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Pine Barons: Raised in Jersey, Made in Philly.

January 9, 2017


Text by Brendan Menapace. Images by Rachel Del Sordo.

The five guys in Pine Barons like to think that they’re like the “Terminator” movies—they’ve only gotten better with time. At least drummer Collin Smith uses that analogy.

Nestled in a small booth at Front Street Café in Kensington, a few blocks down from where guitarist/vocalist Keith Abrams, bassist Shane Hower and keyboardist Alex Beebe live, the guys reflect on their handful of years as a band and the new album they just finished recording at The Headroom Studio.

The yet-to-be-named album, produced by Kyle Pulley, was special. After all, Pulley’s younger brother Brad plays guitar in Pine Barons. The album also marks the beginning of the band members’ lives as full-time Philadelphians after moving here from the small Jersey towns of Shamong and Southampton about a year and a half ago.

“My older brother has lived here for a long time,” says Brad Pulley, 24, of West Philly. “So I guess I was always coming here to do stuff and see shows. I also go to school here. I always imagined myself coming here, though. It always made sense.”

“We moved here for music,” Abrams says. “We kind of, I felt like, established ourselves here.”

Now that they’re here, they can go see bands and build friendships with other bands whenever they want, not just the nights they trek up Route 70.

“It kind of allows us to feel like we’re more a part of it, at least for me,” Brad Pulley says. “I feel like I’m more a part of it. Before, I felt like somewhat of an outsider.”

“It feels like less of a night out and more like our neighborhood,” Beebe, 24, adds.

For Beebe, Abrams and Hower, they really did record right in their neighborhood at Headroom. And Brad Pulley obviously had a familiar face in his older brother behind the mixing board.

When asked if the Pulley brothers butted heads, as brothers tend to do, Smith assures that they duked it out when they were little. Smith, 25, who spent his teenage years in South Philly but put down roots in South Jersey, tends to sit back in conversation, saving his words for a well-placed joke. It’s a lot like how his drumming is full of thoughtful fills that abruptly pop out of the steady foundation, adding to the overall depth of the songs.

“Brad knows I’m the boss,” Kyle Pulley, 32, says with a laugh. “I’m eight years older than him, so he knows his place.”

Jokes aside, the elder Pulley says his experience working with Pine Barons was nothing but positive.

“It was so much fun,” he says. “There would be days that I’d be doing long sessions with other bands or working on other stuff, and the days I got to do Pine Barons honestly felt like a day off. We weren’t too hard on ourselves. We tried to just make it fun. Most of the time it was cool just to hang out with my brother, you know?”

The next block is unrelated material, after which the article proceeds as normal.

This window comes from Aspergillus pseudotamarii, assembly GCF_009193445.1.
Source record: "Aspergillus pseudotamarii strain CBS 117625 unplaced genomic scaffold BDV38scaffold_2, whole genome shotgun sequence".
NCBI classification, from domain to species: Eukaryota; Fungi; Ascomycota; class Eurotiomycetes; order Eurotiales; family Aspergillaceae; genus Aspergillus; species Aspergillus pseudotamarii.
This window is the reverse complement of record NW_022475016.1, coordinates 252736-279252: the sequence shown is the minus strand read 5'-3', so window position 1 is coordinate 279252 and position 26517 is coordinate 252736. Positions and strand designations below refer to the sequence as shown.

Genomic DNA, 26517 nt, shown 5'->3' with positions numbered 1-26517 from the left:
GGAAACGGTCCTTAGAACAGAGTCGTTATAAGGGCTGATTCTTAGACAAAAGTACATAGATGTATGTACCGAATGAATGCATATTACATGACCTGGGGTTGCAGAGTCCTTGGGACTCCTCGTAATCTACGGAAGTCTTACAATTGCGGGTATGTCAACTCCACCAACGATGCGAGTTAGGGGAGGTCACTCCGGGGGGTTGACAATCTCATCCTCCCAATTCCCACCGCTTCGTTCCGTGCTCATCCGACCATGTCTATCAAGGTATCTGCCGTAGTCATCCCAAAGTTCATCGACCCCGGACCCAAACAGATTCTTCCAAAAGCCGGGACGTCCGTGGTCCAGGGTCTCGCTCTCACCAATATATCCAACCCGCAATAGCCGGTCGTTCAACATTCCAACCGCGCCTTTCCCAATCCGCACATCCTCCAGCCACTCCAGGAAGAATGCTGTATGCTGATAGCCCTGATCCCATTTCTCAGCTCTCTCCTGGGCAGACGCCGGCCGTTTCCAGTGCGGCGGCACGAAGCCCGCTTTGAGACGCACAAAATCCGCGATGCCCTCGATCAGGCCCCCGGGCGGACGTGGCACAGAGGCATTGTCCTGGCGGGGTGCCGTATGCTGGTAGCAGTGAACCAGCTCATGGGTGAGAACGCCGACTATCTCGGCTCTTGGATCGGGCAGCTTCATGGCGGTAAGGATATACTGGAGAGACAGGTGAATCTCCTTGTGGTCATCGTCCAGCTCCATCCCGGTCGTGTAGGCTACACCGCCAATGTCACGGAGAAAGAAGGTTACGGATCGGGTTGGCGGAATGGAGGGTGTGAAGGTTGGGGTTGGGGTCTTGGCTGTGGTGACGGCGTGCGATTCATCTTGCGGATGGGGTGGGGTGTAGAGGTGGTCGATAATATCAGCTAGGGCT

Keeping it loose and fun is a fitting approach to recording Pine Barons’ sound. It’s got the jaunty nature and melodic, riffy, ethereal jams of outdoor-festival-ready rock, but with a poetic and emotional nature that brings the typically soft-spoken Abrams’ voice to peaking highs.

Add to that just enough distortion and crash cymbal to make them right at home in a Philly basement show. It’s a cohesive unit of five friends who have not only practiced hard together for years, they practiced being friends for even longer.

“I would say that this record was a turning point,” Hower says. “We started to really learn more about working with each other. I think the point was always to make the songs really good, but I think it became more of that we would play things because they were fun sometimes. And with this record, it was like, OK, these parts are fun, but do they serve a purpose? Just learning to be more critical about our songwriting process.”


As both producer and older brother, Kyle Pulley has an insider’s view of the band’s growth.

“They started out as being, you know, someone’s first band, and now they’re really great,” he says. “They’ve always been musicians. Their musicianship has gotten better over the years, but I think their tastes and their songwriting and their aesthetic has just matured. They’re all good players. They can all play whatever. And I think, between the first record and the full-length we did together, they figured out a little bit of the less-is-more kind of thing, and just doing stuff that’s more tasteful.”

So now, after wrapping up their debut full-length (which is due out next year, and follows their 2013 self-titled EP), finalizing their five-man roster and putting a real-deal tour or two under their belts, the future looks promising for Pine Barons. And, with a metaphorical pat on the back from not only an older brother who is also a major player in the Philly music scene, they’re on their way to big things.

“I think they’re already on that journey on their own,” Kyle Pulley says. “I just kind of helped them along the way.”

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